Benten is one of the Seven Lucky Gods of Japan. 'May all beings be free of suffering and the causes of suffering. May all beings attain enlightenment'.
Part One: An interview with Australian Theatre Director/Playwright, Margaret Davis
Janice: Margaret, you recently were in Vietnam working with students of theatre. Can you share some of your experience with us?
Margaret: This was my second visit as Guest Lecturer at the Hanoi Academy of Theatre and Cinema working on plays by Russian dramatist Anton Chekhov with third year acting students.
In 2018 we worked on The Seagull and in 2019 Three Sisters. These intensive classes form part of a semester on Western Theatre in which the students also explore texts by Moliere and Shakespeare. The Chekhov texts are difficult for acting students around the world because the style of naturalism requires detailed study of the text for clues about what motivates the characters. The Vietnamese style of acting is much more presentational - big on physicality and powerful gestures - with less emphasis on the tiny moment by moment shifts and inter-personal relationships that playing Chekhov requires. Also, Chekhov’s texts are a great way of introducing students to the system of acting developed by Stanislavski.
Like young acting students in Australia, the Vietnamese students really warmed to the introductory phase of the classes, and were particularly inventive in physical improvisation. However, they struggled when we moved on to rehearsing the scenes from the play. They wanted to rush to performing the big emotional moments, and needed a lot of coaching to actually turn from performing “out front” and building relationships with the other characters. As with any cohort, some got the hang of the style more quickly than others who still wanted to impress us with their emotional facility, rather than moving us as an audience!
Janice: We were recently talking about cultural differences when working with students. What are some of your insights?
Margaret: Essentially in the teaching/rehearsing process I discovered the students were not used to being asked questions to prompt their own discoveries of character and motivation. If I asked direct questions such as “would you really want to shake hands with that character?” Or “why are you being so rude to the poor maid?” I would be met with confused silence. It could be that their text analysis skills were not yet very developed (e.g., Masha takes out her frustration on the poor maid when her lover, Vershinin, has been summoned to return home as his wife has threatened to kill herself.)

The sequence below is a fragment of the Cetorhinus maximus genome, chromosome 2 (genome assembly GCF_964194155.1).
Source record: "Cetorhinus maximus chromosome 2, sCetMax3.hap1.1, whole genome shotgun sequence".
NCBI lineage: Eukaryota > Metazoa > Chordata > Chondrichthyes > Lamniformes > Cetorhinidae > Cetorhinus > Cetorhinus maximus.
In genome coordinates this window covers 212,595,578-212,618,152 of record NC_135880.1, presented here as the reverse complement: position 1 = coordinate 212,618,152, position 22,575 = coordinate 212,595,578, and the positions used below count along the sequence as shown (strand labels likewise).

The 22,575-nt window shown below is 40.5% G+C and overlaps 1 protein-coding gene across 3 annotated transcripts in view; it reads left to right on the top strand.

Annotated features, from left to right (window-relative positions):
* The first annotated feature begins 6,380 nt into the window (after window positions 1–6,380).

Of course I was working through an interpreter, and this can colour one’s understanding sometimes as even with the most exact translations meanings can get confused!
And because I was on the floor teaching throughout my stay, I didn’t get a chance to see other rehearsals or classes in progress. I did however witness three professional performance during my stay this time that helped me understand differences in approach.
And from what I understood from student responses and explanations offered by my interpreter, the students are "taught by example".
Janice: Thanks Margaret for your insights. We will continue this dialogue soon.
Celebrating the life of and honouring the passing of one of Australia's
most authentic & significant Rock'n Roll singers, Del Juliana. Del graced our
t.v. screens with a big voice, big hair and a bold attitude. Sending my
deepest condolences to all who knew & loved Del. May your memory
live on and a sweetness surround you as you journey on. ...om mani padma
The year Jo turned fifty, she sold her house to finance her lifelong dream of exploring the sacred sites of Egypt, the Mayan jungles in Mexico and the Native American reservations in Arizona where she was invited to participate in ancient traditional ceremonies. After reading an article Jo wrote about her adventures, a travel agency in Queensland offered her the job of escorting groups from Australia to explore the world’s most sacred sites – a brand new career destined to last another seventeen years.Janice: Jo, we've known each other for many moons now. From that first random meeting I experienced your nature as all accepting and embracing. Were there particular role models who embodied these qualities?
Jo: My first role models would have been my parents. Back in the 1940s when I was a child, they ran what we call these days, a ‘soup kitchen’ at the South Melbourne Presbyterian mission. Not only did they supply food, Mum made lots of clothes for the homeless children and…